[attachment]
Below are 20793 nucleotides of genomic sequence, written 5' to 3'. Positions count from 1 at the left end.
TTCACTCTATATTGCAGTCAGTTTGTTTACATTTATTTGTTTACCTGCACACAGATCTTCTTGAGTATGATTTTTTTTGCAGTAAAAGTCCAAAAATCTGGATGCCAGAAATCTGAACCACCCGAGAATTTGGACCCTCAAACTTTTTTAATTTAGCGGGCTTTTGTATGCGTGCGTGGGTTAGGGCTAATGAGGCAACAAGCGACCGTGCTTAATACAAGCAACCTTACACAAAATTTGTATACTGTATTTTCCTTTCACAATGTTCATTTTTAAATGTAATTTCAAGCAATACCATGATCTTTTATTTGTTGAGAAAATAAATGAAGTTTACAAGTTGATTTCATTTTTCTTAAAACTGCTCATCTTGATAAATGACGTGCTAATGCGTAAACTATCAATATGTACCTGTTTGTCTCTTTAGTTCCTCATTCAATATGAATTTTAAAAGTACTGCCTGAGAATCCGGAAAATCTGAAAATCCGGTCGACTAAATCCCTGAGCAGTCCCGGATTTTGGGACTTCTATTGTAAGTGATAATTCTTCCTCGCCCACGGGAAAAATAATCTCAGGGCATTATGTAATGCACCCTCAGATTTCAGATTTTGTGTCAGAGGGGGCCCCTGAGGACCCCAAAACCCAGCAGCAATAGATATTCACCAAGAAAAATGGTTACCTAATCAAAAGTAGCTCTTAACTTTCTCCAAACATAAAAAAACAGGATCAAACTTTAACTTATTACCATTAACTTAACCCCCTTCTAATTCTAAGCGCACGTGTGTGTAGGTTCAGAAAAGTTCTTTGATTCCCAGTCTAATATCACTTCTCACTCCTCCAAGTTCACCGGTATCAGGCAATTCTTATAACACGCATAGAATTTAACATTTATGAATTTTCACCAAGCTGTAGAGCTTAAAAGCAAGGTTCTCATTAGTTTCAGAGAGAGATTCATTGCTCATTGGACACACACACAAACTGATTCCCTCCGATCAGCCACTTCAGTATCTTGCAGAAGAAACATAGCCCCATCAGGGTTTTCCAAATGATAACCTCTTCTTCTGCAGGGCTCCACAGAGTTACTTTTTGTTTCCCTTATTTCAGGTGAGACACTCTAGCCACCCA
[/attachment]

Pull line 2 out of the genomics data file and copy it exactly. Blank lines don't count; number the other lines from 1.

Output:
TTCACTCTATATTGCAGTCAGTTTGTTTACATTTATTTGTTTACCTGCACACAGATCTTCTTGAGTATGATTTTTTTTGCAGTAAAAGTCCAAAAATCTGGATGCCAGAAATCTGAACCACCCGAGAATTTGGACCCTCAAACTTTTTTAATTTAGCGGGCTTTTGTATGCGTGCGTGGGTTAGGGCTAATGAGGCAACAAGCGACCGTGCTTAATACAAGCAACCTTACACAAAATTTGTATACTGTATTTTCCTTTCACAATGTTCATTTTTAAATGTAATTTCAAGCAATACCATGATCTTTTATTTGTTGAGAAAATAAATGAAGTTTACAAGTTGATTTCATTTTTCTTAAAACTGCTCATCTTGATAAATGACGTGCTAATGCGTAAACTATCAATATGTACCTGTTTGTCTCTTTAGTTCCTCATTCAATATGAATTTTAAAAGTACTGCCTGAGAATCCGGAAAATCTGAAAATCCGGTCGACTAAATCCCTGAGCAGTCCCGGATTTTGGGACTTCTATTGTAAGTGATAATTCTTCCTCGCCCACGGGAAAAATAATCTCAGGGCATTATGTAATGCACCCTCAGATTTCAGATTTTGTGTCAGAGGGGGCCCCTGAGGACCCCAAAACCCAGCAGCAATAGATATTCACCAAGAAAAATGGTTACCTAATCAAAAGTAGCTCTTAACTTTCTCCAAACATAAAAAAACAGGATCAAACTTTAACTTATTACCATTAACTTAACCCCCTTCTAATTCTAAGCGCACGTGTGTGTAGGTTCAGAAAAGTTCTTTGATTCCCAGTCTAATATCACTTCTCACTCCTCCAAGTTCACCGGTATCAGGCAATTCTTATAACACGCATAGAATTTAACATTTATGAATTTTCACCAAGCTGTAGAGCTTAAAAGCAAGGTTCTCATTAGTTTCAGAGAGAGATTCATTGCTCATTGGACACACACACAAACTGATTCCCTCCGATCAGCCACTTCAGTATCTTGCAGAAGAAACATAGCCCCATCAGGGTTTTCCAAATGATAACCTCTTCTTCTGCAGGGCTCCACAGAGTTACTTTTTGTTTCCCTTATTTCAGGTGAGACACTCTAGCCACCCA